Individuals also change habits based on new scientific findings. Each of us has experienced the havoc keeping to old science can play with our nutrition. For decades, American parents have encouraged their kids to drink milk for strong bones, based on what is thought to be basic medical science. But some health authorities are now promoting the exact opposite behavior, pegging milk as the culprit behind many health issues. Their theories are supported by, humans being the only animals that continue to drink milk after infancy. Besides being difficult for some adults to digest, milk is also blamed for obesity and compromised immune systems.
I eschewed the dairy milk I grew up and drank almond milk. Did it taste good in my coffee? Not really. But I didn’t want to ingest something that was harmful to my health and that had a significant effect on greenhouse gas emissions. Two years into my almond milk habit, I learned some things that surprised me. One, almond milk can contain harmful additives. And two, almond milk is bad for the environment. More than 80% of the world’s almonds are grown in California. It takes 1.1 gallons of water to grow one almond! That is a lot of water for a state experiencing a severe drought. Scientists tell us that the demand for almonds is also harming honeybees, already in decline. Because almond trees need to be pollinated, 1.6 million hives are brought to California every year. Therefore, large amounts of insecticides are used, killing off colonies.
Thank you, new science. I’m going to curb my almond milk consumption. What should I replace it with? It is unclear, much as many commonly accepted nutrition assumptions are, as food researchers try to find the right answers. I’ll try cinnamon as I wait for conclusive new findings.
CFL vs. LED. A Scientific Sleight of Hand?
There’s also the quick-change act in which light bulbs we should buy. Natalie Portman matter-of-factly informs us that using 1 CFL light bulb is the equivalent of removing 1 million cars annually in National Geographic’s “This Bulb.” Actors Kyra Sedgwick and Chloe Sevigny also encourage CFL use if you want to save dogs, cats, redwood forests, and polar bears. This was pretty compelling. If National Geographic was endorsing it, I was sure it was smart science. I switched to CFL.
Several years later, I read another article in National Geographic, this time citing LED’s efficacy over CFL technology. LED’s are now less expensive. Most noteworthy, a Department of Energy-funded study confirmed LED’s environmental edge. CFL’s are difficult to dispose of. I am happy that we have a new and better technology.
The Evolution of Scientific Thinking: Hope for our Future
The beauty of new research findings is that they allow mankind to make continual progress. In his article “Into the Future,” Udo Gollub reminds us that digital cameras were invented in 1975 and only had 10,000 pixels. In conformance with Moore’s Law, digital cameras go mainstream and taking pictures with film is a lost art, just a few years later. Hence, Mr. Gollub calls the current age the 4th Industrial Revolution or the Exponential Age.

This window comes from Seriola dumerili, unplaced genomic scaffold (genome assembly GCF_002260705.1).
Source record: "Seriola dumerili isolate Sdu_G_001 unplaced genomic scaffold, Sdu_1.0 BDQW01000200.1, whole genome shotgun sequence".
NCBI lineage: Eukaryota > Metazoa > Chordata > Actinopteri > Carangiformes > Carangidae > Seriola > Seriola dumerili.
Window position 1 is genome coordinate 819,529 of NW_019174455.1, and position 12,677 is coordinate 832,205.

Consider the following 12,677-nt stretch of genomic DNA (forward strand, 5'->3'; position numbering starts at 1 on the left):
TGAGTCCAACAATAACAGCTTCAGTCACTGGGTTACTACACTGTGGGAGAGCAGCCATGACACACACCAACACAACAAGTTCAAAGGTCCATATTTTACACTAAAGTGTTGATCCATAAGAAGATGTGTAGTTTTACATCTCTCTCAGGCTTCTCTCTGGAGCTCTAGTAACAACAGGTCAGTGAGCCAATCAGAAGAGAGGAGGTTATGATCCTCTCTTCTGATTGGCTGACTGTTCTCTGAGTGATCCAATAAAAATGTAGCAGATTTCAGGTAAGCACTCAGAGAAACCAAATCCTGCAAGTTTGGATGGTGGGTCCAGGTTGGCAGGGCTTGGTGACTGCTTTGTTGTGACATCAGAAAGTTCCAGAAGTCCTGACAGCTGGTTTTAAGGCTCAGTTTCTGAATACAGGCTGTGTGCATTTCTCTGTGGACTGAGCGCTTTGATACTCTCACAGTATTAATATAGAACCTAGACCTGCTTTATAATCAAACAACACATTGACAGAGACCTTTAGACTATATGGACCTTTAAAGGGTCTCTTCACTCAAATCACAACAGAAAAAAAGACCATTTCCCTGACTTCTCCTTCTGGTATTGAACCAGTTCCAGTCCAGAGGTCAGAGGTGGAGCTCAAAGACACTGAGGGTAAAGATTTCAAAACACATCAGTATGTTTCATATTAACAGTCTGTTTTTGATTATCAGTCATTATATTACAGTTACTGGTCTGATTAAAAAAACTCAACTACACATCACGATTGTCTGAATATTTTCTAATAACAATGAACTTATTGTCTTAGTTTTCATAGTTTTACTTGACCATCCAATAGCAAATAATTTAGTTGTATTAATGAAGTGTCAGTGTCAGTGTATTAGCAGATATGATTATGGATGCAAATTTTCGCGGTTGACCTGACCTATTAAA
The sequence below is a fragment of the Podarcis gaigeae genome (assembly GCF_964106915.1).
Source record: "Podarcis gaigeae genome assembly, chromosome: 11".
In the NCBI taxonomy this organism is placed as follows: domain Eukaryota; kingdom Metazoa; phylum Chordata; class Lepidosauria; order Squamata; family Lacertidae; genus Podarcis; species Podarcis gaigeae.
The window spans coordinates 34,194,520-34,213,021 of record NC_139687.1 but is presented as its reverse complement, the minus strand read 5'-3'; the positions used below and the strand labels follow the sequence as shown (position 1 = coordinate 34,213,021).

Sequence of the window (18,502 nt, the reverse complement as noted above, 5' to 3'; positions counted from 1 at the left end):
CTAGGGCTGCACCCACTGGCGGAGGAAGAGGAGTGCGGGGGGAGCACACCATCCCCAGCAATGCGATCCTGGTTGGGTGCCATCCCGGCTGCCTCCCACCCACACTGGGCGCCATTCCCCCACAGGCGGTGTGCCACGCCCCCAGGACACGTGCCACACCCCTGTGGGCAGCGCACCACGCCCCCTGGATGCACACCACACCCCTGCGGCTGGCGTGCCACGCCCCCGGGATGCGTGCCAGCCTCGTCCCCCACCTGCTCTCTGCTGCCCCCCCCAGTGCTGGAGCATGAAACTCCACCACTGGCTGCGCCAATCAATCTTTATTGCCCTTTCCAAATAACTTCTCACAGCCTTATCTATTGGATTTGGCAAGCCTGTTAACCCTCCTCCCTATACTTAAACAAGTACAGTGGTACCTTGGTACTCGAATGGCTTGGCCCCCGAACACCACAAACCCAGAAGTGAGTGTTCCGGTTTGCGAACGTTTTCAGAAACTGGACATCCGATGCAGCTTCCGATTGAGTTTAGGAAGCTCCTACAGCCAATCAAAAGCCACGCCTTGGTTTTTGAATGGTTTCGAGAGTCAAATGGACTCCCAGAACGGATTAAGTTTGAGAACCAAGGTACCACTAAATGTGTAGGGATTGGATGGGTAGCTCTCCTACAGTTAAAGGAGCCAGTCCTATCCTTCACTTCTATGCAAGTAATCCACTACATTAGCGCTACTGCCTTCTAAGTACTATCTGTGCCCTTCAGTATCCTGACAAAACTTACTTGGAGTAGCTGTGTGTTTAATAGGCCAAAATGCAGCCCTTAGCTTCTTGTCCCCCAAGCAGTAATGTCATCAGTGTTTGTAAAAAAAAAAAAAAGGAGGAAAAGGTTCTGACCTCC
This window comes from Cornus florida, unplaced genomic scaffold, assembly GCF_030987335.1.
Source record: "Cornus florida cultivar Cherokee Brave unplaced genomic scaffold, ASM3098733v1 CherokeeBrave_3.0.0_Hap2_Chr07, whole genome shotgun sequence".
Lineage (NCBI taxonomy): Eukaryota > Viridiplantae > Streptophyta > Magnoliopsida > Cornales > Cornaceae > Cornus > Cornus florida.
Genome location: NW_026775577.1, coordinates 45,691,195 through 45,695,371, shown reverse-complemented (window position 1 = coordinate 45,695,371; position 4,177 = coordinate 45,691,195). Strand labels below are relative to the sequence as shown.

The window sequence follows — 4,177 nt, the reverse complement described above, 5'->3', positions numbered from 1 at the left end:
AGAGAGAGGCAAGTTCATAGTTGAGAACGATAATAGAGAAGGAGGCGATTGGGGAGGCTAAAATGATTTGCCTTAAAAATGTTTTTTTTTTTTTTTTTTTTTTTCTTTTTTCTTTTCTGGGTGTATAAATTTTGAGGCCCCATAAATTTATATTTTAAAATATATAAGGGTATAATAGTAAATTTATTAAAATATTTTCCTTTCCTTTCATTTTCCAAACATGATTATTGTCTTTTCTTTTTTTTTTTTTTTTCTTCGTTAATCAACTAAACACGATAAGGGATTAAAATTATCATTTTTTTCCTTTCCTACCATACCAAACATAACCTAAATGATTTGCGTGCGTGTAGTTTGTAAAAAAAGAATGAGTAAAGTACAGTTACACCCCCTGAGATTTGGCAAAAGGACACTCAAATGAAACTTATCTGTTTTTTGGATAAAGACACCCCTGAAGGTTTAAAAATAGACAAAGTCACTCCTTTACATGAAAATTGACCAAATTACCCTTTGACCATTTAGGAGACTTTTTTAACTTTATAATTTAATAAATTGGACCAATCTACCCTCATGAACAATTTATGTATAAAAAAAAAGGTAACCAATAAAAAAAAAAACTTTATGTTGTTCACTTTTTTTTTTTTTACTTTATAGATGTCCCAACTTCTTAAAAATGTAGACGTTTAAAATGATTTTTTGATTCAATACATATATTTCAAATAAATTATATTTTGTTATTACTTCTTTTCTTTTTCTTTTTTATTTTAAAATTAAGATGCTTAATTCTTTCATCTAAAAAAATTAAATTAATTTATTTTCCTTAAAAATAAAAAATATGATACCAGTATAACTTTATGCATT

It’s okay to question science. The United States has become a world powerhouse due to an uncountable number of scientific discoveries. Indeed, despite all of its ills, the quality of life of most of the world’s peoples has improved, by most measures. Progress occurs when we do not look at scientific research and discoveries as unrefutable or concepts. Living in the new normal requires an open mind, one that considers consensus of the scientific community, as well as one’s personal perspective and values.
Despite the super-sonic speed of technological progress, no one will deny that our world is troubled and needs help. If new scientific norms that change they way we used to do things can help solve our problems, then bring them on! New discoveries can uncover holes in past theories and reveal innovations better suited to today’s world. The result: more progress, better processes, and a new normal. Thank you, Brian Skerry, for reminding me that science can course-correct and lead to better ways of doing things . . . and a better world.
 Kaplan, Sarah. “By 2050, there will be more plastic than fish in the world’s oceans, study says.” Morning Mix. The Washington Post. January 20, 2016.
 Aquaculture. (n.d.). In Wikipedia. Psychology. (n.d.). In Wikipedia. Retrieved October 14, 2016, from https://en.wikipedia.org/wiki/Aquaculture#cite_note-DuarteMarbaHolmer-29
 Pearce, Fred. “Why are Environmentalists Taking Anti-Science Positions?” Opinion. environment360, October 22, 2012. Accessed in 2016.
 Smithsonian Zoogoer, Sept/Oct 2011.
 Philpott, Tom. “Your Almond Habit is Sucking California Dry.” Mother Jones. Web. July 14, 2014. Accessed in 2016.
 Nunez, Christina. “An Unloved Light Bulb Shows Signs of Burning Out.” National Geographic. February 16, 2016. Web. Accessed in 2016.
 JAD. “An Author’s Look Into the Future.” Forums. Tesla. May 20, 2016. Accessed in 2016.
ABOUT THE AUTHOR
After careers in the worlds of finance (Drexel and what is now JP Morgan Chase) and brand management (marketing margarine for Nabisco and mascara for Revlon), Lisa started looking for work with more “purpose.” Inspired by her first nonprofit gig at Thirteen/WNET New York, Lisa began to work more with “media that matters” from independent documentarians, National Geographic Entertainment, and public television. Her marketing services firm, Smoothsailing Marketing, specializes in marketing communications and materials; sponsorship marketing and corporate partnerships; integrated media; online video distribution and promotion; brand positioning and strategy; and nonprofit and cause marketing. Adam Leipzig, Founder of Cultural Weekly and former President of National Geographic Feature Films, suggested she write a post on navigating the world of public television . . . and it was so much fun, it became a mini-series.